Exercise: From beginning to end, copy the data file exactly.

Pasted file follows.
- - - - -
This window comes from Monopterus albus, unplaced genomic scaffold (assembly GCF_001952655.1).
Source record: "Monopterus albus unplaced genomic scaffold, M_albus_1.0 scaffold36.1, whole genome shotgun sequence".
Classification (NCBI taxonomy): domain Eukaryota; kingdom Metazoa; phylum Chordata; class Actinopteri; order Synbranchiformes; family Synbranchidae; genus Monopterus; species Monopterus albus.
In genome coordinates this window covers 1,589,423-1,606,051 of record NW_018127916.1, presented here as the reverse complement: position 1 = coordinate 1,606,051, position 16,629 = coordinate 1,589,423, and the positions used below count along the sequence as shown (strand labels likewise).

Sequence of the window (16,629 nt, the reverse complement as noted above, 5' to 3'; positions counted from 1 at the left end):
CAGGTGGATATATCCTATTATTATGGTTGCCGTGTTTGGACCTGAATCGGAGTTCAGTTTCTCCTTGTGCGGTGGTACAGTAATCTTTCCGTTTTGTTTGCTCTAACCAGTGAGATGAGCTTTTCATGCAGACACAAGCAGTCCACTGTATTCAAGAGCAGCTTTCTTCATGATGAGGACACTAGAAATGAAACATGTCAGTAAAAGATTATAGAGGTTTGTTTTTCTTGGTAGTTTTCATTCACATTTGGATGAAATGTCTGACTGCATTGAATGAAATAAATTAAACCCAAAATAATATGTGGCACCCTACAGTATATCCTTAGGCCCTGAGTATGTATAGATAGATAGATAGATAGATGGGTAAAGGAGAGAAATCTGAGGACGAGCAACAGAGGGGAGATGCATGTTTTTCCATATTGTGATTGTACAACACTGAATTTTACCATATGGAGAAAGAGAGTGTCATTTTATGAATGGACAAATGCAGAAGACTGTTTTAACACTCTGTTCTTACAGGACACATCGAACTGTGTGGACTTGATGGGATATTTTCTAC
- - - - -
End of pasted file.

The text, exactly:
This window comes from Monopterus albus, unplaced genomic scaffold (assembly GCF_001952655.1).
Source record: "Monopterus albus unplaced genomic scaffold, M_albus_1.0 scaffold36.1, whole genome shotgun sequence".
Classification (NCBI taxonomy): domain Eukaryota; kingdom Metazoa; phylum Chordata; class Actinopteri; order Synbranchiformes; family Synbranchidae; genus Monopterus; species Monopterus albus.
In genome coordinates this window covers 1,589,423-1,606,051 of record NW_018127916.1, presented here as the reverse complement: position 1 = coordinate 1,606,051, position 16,629 = coordinate 1,589,423, and the positions used below count along the sequence as shown (strand labels likewise).

Sequence of the window (16,629 nt, the reverse complement as noted above, 5' to 3'; positions counted from 1 at the left end):
CAGGTGGATATATCCTATTATTATGGTTGCCGTGTTTGGACCTGAATCGGAGTTCAGTTTCTCCTTGTGCGGTGGTACAGTAATCTTTCCGTTTTGTTTGCTCTAACCAGTGAGATGAGCTTTTCATGCAGACACAAGCAGTCCACTGTATTCAAGAGCAGCTTTCTTCATGATGAGGACACTAGAAATGAAACATGTCAGTAAAAGATTATAGAGGTTTGTTTTTCTTGGTAGTTTTCATTCACATTTGGATGAAATGTCTGACTGCATTGAATGAAATAAATTAAACCCAAAATAATATGTGGCACCCTACAGTATATCCTTAGGCCCTGAGTATGTATAGATAGATAGATAGATAGATGGGTAAAGGAGAGAAATCTGAGGACGAGCAACAGAGGGGAGATGCATGTTTTTCCATATTGTGATTGTACAACACTGAATTTTACCATATGGAGAAAGAGAGTGTCATTTTATGAATGGACAAATGCAGAAGACTGTTTTAACACTCTGTTCTTACAGGACACATCGAACTGTGTGGACTTGATGGGATATTTTCTAC